Highland Park gentrification: Police add foot patrols, but some say they're in the wrong place

LAPD officers walk along North Figueroa Street in Highland Park. The new foot patrols, along a rapidly gentrifying stretch of Figueroa between Avenues 50 and 60, began about a month ago.
LAPD officers walk along North Figueroa Street in Highland Park. The new foot patrols, along a rapidly gentrifying stretch of Figueroa between Avenues 50 and 60, began about a month ago.
Leslie Berestein Rojas/KPCC

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Three L.A. policemen walked their beat Wednesday afternoon down North Figueroa Street in Highland Park. They passed a mix of old and new businesses, from an old-school Salvadoran pupuseria to a new, upscale fitness studio.

“Here along Figueroa, we’re focusing primarily on the businesses and maintaining relationships with them," said Officer J.C. Duarte, one of the three. "We're also monitoring for gang activity, drunk in public - any of the calls that would normally go out that patrol would handle."

The new foot patrols on Figueroa began about a month ago. The officers walk the stretch between Avenue 50 and Avenue 60, a commercial corridor that's the epicenter of Highland Park’s latest wave of gentrification.

It's a strip that once catered mostly to Latinos, with traditional restaurants and mom-and-pop stores. Now there are a growing number of galleries, yoga and fitness studios, upscale restaurants and shops catering to the area's newer residents, many of them young, non-Latino whites.

The decision to put police resources in that particular part of Highland Park has some locals unhappy. Earlier this year, in a less-glitzy residential area to the west, there were more than two dozen gang shootings in two months time.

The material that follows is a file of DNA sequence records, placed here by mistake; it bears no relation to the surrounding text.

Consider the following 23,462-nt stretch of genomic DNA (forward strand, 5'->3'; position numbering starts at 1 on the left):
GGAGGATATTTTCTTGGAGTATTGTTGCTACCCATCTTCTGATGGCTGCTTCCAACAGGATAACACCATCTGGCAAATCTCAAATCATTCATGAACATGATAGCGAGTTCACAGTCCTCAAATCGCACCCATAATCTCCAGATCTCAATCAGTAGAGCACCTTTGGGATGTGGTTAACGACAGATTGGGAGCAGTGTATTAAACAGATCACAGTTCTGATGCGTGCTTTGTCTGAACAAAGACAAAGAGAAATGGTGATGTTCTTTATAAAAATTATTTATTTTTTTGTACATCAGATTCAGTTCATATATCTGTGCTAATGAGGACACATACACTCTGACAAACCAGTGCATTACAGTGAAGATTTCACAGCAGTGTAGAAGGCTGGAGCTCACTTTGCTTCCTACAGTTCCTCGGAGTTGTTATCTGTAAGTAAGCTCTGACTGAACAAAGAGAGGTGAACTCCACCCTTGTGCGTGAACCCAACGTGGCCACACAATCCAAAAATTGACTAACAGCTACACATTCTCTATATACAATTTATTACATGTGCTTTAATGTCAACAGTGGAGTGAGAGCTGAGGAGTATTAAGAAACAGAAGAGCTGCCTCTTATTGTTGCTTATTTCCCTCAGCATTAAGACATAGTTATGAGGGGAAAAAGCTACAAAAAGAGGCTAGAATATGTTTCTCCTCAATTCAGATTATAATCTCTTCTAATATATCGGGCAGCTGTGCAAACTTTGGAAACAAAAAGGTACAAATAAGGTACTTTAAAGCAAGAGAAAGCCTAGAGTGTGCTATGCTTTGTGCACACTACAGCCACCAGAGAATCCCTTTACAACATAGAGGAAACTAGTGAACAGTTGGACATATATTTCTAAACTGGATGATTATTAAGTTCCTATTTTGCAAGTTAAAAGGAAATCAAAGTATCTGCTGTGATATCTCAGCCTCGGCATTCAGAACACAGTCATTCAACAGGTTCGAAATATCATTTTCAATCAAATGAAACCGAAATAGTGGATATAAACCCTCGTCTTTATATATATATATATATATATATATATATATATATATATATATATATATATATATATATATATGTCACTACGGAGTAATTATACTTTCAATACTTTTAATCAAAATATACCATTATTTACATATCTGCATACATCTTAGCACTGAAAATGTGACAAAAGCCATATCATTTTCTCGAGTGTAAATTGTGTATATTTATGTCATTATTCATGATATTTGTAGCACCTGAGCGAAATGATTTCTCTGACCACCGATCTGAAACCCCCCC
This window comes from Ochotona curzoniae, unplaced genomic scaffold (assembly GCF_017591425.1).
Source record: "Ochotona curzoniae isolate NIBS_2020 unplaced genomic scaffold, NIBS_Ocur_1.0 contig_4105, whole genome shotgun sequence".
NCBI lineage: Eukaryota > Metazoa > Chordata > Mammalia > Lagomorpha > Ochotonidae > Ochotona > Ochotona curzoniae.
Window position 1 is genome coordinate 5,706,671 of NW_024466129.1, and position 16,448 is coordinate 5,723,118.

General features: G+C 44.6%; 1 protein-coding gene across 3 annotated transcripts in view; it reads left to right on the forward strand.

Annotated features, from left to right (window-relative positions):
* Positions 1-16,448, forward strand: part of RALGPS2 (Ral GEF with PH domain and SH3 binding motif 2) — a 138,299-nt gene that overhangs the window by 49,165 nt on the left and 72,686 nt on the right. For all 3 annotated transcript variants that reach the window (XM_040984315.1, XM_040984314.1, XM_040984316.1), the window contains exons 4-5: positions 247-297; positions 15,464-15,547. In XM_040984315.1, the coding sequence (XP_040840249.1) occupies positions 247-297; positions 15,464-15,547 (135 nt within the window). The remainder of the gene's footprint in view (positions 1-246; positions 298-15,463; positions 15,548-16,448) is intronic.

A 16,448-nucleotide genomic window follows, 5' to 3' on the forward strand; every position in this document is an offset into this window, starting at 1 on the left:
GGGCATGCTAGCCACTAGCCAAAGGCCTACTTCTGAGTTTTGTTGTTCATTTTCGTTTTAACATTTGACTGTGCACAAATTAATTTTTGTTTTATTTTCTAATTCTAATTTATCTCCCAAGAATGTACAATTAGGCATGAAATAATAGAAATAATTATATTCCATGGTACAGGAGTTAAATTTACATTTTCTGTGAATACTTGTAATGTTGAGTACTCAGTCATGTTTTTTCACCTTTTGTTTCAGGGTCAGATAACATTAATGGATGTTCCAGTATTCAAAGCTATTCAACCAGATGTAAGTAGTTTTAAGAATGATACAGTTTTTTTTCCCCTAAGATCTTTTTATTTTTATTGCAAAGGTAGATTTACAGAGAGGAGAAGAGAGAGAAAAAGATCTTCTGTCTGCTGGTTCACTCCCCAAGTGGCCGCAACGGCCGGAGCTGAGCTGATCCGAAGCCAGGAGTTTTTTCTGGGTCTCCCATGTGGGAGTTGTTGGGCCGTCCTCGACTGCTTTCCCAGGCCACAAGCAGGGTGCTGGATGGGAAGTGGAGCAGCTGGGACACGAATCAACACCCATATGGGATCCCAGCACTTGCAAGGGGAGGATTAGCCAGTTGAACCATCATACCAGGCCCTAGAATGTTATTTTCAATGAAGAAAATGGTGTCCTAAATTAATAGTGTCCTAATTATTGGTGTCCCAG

Miguel Ramos is a longtime resident and community activist. He wonders why the new foot patrols weren't sent there instead.

"I think it goes hand in hand with issues of gentrification," Ramos said. "Especially with the new businesses coming around. There’s no point to putting them on the main corridor,  because none of these shootings are happening on the main corridor.” 

Business owners in the area say that Figueroa strip is relatively safe. Dennis Hernandez, who co-owns Antigua Bread, opened shop there eight years ago.

"As far as I can tell, it's a lot safer already than what it issued to be," Hernandez said.

The foot patrol discussion began a while ago, said Monica Alcaraz, president of the Historic Highland Park Neighborhood Council, which is one of nearly 100 local councils that work with the city of L.A.

Alcaraz said Highland Park residents were worried about gang violence in the area surrounding Monte Vista Street, to the west of Figueroa. They were also concerned about public drunkenness and other issues on York, a strip that's already gentrified and drawn new bars.

The neighborhood council initially asked the police for foot patrols in several areas, she said - including North Figueroa, a high-traffic area. A pedestrian was killed there last month by a hit-and-run driver.

“Ideally for me, we need to have them on Figueroa, on Monte Vista, and on York," Alcaraz said. "I think that it'll happen. It's kind of a work in progress." 

She said the council is still working with police to come up with a workable plan. Officer Duarte said there could be more foot patrols in the future as officers become available.